GDP has been on a roller coaster this year. It started with a steep slide in activity in the first three months of the year when the economy contracted at a 2.1 percent rate, largely due to a severe winter.

Analysts believe momentum could decelerate to around 2.5 percent in the current quarter but then pick up again in 2015. They expect growth of around 3 percent, representing a sustained acceleration in activity six years after the Great Recession.

Since the recession ended in June 2009, growth in the US has averaged at subpar rates just above 2 percent. The lackluster recovery has been blamed on the financial crisis and the severity of the recession. Such downturns are usually harder to recover from because it requires repairs to the banking system to get credit flowing again.

But economists believe 2015 will be the year when the recovery shifts into a higher gear, in part because they expect the government itself to help. Government spending grew at a 4.2 percent rate in the third quarter, the strongest performance since the spring of 2009. The gain was bolstered by a 16 percent surge in defense spending.

The optimism is being fueled by modifications in government budget and tax policies. Across-the-board cuts in government spending and tax increases approved to control huge budget deficits had been holding back growth. By next year, economists believe a better budget picture will begin to pay off and fuel growth.

Meanwhile, an improving job market is expected to provide households with more income, boosting consumer spending. The sharp drop in oil prices should also put more money in Americans pocketbooks as they spend less at the pump.

To be sure, weakness overseas and another possible recession in Europe may still hamstring US growth. Those concerns rattled financial markets earlier this fall. But stocks have since rebounded to new highs amid signs that central banks in Europe, Japan and China will take action to bolster growth.

The US economy is also relatively insulated from overseas weakness since exports account for less than 14 percent of US activity, one of the lowest such shares in the world.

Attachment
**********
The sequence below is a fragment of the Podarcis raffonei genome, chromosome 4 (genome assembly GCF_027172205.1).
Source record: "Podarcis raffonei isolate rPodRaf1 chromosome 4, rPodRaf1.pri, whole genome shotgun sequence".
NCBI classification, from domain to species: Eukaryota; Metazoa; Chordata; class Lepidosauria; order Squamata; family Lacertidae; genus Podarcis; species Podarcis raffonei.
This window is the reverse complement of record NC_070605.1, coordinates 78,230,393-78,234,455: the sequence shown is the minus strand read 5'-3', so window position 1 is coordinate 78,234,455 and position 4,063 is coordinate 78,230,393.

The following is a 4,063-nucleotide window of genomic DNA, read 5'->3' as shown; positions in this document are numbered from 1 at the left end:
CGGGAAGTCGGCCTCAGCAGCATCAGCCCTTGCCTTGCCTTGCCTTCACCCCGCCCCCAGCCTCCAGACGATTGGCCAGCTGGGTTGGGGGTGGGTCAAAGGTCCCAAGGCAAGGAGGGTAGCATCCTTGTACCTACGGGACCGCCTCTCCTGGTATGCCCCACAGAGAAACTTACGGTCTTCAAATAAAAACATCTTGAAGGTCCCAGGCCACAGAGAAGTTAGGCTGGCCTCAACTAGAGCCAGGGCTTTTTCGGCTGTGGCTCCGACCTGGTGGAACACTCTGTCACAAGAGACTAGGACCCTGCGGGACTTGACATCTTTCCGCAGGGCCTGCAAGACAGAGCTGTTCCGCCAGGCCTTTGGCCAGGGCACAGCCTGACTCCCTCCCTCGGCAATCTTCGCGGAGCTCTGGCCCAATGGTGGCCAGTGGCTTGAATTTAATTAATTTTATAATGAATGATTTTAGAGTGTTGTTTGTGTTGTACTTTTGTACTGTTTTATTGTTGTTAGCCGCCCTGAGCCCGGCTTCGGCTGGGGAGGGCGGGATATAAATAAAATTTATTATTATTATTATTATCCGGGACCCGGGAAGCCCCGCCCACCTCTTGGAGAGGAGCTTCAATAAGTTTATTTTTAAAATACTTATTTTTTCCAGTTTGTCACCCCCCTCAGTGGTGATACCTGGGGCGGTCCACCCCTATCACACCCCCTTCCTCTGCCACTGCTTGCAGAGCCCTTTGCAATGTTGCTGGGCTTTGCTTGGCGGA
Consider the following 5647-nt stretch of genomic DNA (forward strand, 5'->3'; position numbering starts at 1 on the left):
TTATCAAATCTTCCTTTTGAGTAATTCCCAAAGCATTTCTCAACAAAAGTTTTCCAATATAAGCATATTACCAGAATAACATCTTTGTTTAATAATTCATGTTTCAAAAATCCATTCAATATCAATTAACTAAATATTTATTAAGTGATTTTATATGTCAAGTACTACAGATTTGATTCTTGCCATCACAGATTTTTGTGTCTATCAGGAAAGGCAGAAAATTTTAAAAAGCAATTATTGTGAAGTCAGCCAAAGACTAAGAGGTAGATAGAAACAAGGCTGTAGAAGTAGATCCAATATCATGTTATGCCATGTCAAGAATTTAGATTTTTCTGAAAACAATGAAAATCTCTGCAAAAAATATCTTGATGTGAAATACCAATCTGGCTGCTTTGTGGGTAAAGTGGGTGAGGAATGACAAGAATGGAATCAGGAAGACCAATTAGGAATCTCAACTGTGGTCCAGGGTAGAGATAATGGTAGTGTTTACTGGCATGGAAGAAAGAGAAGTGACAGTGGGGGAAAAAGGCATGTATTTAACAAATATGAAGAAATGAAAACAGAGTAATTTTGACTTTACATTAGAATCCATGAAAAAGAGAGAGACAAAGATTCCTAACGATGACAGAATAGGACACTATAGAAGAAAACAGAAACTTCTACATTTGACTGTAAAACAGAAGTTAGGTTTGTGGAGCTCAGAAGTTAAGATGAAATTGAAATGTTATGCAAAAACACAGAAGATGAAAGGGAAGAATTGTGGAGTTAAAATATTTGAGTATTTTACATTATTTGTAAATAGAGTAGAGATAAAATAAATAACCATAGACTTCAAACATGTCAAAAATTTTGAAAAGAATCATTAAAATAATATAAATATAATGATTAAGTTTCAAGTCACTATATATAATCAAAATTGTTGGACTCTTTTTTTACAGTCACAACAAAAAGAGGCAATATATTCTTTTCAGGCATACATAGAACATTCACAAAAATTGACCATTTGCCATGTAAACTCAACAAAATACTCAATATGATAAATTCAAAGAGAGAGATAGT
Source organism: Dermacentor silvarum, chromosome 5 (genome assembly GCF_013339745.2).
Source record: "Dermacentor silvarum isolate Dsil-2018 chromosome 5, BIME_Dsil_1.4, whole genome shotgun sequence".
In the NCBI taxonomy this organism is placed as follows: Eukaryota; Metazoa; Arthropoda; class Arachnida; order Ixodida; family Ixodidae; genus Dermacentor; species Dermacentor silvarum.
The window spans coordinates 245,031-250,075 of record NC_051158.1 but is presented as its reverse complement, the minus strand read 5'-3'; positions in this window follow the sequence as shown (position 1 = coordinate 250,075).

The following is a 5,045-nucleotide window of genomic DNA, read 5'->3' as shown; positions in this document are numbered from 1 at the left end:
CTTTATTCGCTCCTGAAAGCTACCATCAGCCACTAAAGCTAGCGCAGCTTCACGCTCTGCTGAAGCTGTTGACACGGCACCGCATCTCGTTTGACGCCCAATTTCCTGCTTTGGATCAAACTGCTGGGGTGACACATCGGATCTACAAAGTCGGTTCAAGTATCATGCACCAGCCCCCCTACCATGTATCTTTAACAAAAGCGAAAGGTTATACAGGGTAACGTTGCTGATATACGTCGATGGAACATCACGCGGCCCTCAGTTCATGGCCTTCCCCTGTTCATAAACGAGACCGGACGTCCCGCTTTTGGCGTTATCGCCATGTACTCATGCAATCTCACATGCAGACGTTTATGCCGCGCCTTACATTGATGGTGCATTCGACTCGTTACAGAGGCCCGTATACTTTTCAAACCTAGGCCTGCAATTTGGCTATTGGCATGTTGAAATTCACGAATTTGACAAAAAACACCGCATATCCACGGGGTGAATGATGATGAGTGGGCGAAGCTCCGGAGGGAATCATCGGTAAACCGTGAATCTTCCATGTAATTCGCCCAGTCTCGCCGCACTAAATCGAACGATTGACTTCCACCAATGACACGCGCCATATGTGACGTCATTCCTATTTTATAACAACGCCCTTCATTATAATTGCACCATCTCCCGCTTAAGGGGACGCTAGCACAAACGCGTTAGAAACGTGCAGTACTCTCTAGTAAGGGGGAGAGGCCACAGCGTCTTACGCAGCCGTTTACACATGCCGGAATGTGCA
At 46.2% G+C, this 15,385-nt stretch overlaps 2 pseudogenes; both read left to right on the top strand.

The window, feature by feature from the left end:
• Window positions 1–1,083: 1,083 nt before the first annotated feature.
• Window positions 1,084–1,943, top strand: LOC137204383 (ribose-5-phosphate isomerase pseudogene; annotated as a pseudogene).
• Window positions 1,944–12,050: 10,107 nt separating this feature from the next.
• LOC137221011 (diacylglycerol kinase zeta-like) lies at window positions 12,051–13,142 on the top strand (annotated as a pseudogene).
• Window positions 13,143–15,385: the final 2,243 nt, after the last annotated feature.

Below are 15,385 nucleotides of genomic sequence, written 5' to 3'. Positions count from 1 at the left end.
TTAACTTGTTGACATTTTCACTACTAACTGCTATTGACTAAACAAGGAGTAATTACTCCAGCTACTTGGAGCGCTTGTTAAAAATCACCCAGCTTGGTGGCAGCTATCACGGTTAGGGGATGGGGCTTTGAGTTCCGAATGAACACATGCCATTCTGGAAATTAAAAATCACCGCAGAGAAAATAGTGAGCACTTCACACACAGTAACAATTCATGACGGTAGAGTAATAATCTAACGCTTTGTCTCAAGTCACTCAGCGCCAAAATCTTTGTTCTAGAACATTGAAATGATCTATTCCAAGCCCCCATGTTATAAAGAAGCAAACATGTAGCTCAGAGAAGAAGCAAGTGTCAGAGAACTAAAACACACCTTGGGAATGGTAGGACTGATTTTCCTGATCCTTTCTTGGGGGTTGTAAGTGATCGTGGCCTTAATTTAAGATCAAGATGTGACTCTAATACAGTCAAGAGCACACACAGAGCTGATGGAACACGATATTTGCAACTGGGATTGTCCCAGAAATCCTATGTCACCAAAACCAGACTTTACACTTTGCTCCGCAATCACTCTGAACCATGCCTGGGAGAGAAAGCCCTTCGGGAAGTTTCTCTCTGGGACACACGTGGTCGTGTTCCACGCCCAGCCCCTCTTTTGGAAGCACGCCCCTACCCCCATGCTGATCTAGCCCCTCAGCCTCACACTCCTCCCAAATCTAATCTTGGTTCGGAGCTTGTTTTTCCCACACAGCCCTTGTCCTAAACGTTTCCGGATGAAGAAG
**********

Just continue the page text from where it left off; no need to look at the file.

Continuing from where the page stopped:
The Federal Reserve in October ended purchases of bonds aimed at pushing long-term interest rates down, though language used by the Fed shows that it does not expect to begin raising short-term interest rates for a considerable time. Many economists believe the Feds benchmark short-term rate, which has been at a record lows near zero for six years, wont start rising until the middle of next year.

ACCORDING to new data released today, Americas economy grew at a 3.9% annual pace in the third quarter of this year. That was an upward revision from the advance estimate, of 3.5%. It came on the heels of a second quarter in which real output expanded at a 4.6% rate. Indeed, in four of the last five quarters GDP has increased by 3.5% or more (and by 4.5% or more in two of the last five quarters). The American economy hasnt strung together five quarters like that since the late 1990s.Neither is that the only encouraging indicator. Over the last year employment has grown at the fastest pace since 2006 and the pace of hiring seems to be trending upward.

It is so tempting to conclude that all is at last well in America. But is it? Take another look. Real output grew just 2.4% from the third quarter of 2013 to the third quarter of this year. That, of course, is due to the woeful first quarter, in which the economy shrank at a 2.1% annual pace; at least some of the robustness of recent figures is surely attributable to make-up of ground lost in the first three months of the year. The 2.4% year-on-year rate is entirely unexceptional, even by the standards of this recovery; indeed, it is close to bang on the trend since 2010. Meanwhile, growth in both wages and prices is remarkably weak. Growth in average weekly earnings has been just 2.8% over the last year: fairly normal for this recovery and well below the rates in past expansions. Meanwhile, the price index for personal consumption expenditures (the inflation measure targeted by the Federal Reserve) rose just 1.5% in the third quarter, down from a 1.6% increase in the second quarter.